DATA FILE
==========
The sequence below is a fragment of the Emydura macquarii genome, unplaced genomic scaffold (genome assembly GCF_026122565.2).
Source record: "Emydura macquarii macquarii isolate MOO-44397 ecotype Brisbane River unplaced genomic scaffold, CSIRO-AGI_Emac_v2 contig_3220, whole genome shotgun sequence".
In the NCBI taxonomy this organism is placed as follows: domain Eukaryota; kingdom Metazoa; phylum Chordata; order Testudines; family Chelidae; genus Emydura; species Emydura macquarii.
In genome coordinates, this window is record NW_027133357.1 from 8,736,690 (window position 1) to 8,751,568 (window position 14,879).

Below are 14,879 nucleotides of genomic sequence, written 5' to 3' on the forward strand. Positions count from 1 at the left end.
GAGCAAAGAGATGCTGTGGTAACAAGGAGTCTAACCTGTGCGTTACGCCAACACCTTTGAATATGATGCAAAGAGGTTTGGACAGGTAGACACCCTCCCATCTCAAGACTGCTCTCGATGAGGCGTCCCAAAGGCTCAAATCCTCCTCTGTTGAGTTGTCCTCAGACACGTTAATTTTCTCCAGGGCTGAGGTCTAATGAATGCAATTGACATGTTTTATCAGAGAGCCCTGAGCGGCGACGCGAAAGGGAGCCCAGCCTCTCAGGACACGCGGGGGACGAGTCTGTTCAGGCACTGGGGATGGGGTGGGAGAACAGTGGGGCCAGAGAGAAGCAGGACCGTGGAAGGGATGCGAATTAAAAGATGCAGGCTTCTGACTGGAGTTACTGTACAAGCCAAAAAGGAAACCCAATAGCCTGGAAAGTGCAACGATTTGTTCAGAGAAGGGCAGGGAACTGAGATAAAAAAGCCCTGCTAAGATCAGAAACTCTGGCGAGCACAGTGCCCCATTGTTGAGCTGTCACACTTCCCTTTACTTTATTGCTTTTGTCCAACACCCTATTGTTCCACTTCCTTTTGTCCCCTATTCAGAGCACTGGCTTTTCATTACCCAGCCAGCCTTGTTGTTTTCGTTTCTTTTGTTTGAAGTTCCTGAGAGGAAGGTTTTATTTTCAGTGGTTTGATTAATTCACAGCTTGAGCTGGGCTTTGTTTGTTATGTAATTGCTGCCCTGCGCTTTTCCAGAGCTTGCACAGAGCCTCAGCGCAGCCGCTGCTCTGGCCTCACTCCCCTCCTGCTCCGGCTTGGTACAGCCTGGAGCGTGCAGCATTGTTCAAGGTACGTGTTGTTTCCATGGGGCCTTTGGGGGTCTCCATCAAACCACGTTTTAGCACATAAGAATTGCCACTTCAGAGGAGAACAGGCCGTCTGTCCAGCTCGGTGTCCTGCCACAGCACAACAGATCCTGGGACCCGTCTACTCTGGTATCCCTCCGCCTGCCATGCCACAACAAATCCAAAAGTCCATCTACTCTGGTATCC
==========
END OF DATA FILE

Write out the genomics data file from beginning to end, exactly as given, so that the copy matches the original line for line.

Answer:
The sequence below is a fragment of the Emydura macquarii genome, unplaced genomic scaffold (genome assembly GCF_026122565.2).
Source record: "Emydura macquarii macquarii isolate MOO-44397 ecotype Brisbane River unplaced genomic scaffold, CSIRO-AGI_Emac_v2 contig_3220, whole genome shotgun sequence".
In the NCBI taxonomy this organism is placed as follows: domain Eukaryota; kingdom Metazoa; phylum Chordata; order Testudines; family Chelidae; genus Emydura; species Emydura macquarii.
In genome coordinates, this window is record NW_027133357.1 from 8,736,690 (window position 1) to 8,751,568 (window position 14,879).

Below are 14,879 nucleotides of genomic sequence, written 5' to 3' on the forward strand. Positions count from 1 at the left end.
GAGCAAAGAGATGCTGTGGTAACAAGGAGTCTAACCTGTGCGTTACGCCAACACCTTTGAATATGATGCAAAGAGGTTTGGACAGGTAGACACCCTCCCATCTCAAGACTGCTCTCGATGAGGCGTCCCAAAGGCTCAAATCCTCCTCTGTTGAGTTGTCCTCAGACACGTTAATTTTCTCCAGGGCTGAGGTCTAATGAATGCAATTGACATGTTTTATCAGAGAGCCCTGAGCGGCGACGCGAAAGGGAGCCCAGCCTCTCAGGACACGCGGGGGACGAGTCTGTTCAGGCACTGGGGATGGGGTGGGAGAACAGTGGGGCCAGAGAGAAGCAGGACCGTGGAAGGGATGCGAATTAAAAGATGCAGGCTTCTGACTGGAGTTACTGTACAAGCCAAAAAGGAAACCCAATAGCCTGGAAAGTGCAACGATTTGTTCAGAGAAGGGCAGGGAACTGAGATAAAAAAGCCCTGCTAAGATCAGAAACTCTGGCGAGCACAGTGCCCCATTGTTGAGCTGTCACACTTCCCTTTACTTTATTGCTTTTGTCCAACACCCTATTGTTCCACTTCCTTTTGTCCCCTATTCAGAGCACTGGCTTTTCATTACCCAGCCAGCCTTGTTGTTTTCGTTTCTTTTGTTTGAAGTTCCTGAGAGGAAGGTTTTATTTTCAGTGGTTTGATTAATTCACAGCTTGAGCTGGGCTTTGTTTGTTATGTAATTGCTGCCCTGCGCTTTTCCAGAGCTTGCACAGAGCCTCAGCGCAGCCGCTGCTCTGGCCTCACTCCCCTCCTGCTCCGGCTTGGTACAGCCTGGAGCGTGCAGCATTGTTCAAGGTACGTGTTGTTTCCATGGGGCCTTTGGGGGTCTCCATCAAACCACGTTTTAGCACATAAGAATTGCCACTTCAGAGGAGAACAGGCCGTCTGTCCAGCTCGGTGTCCTGCCACAGCACAACAGATCCTGGGACCCGTCTACTCTGGTATCCCTCCGCCTGCCATGCCACAACAAATCCAAAAGTCCATCTACTCTGGTATCC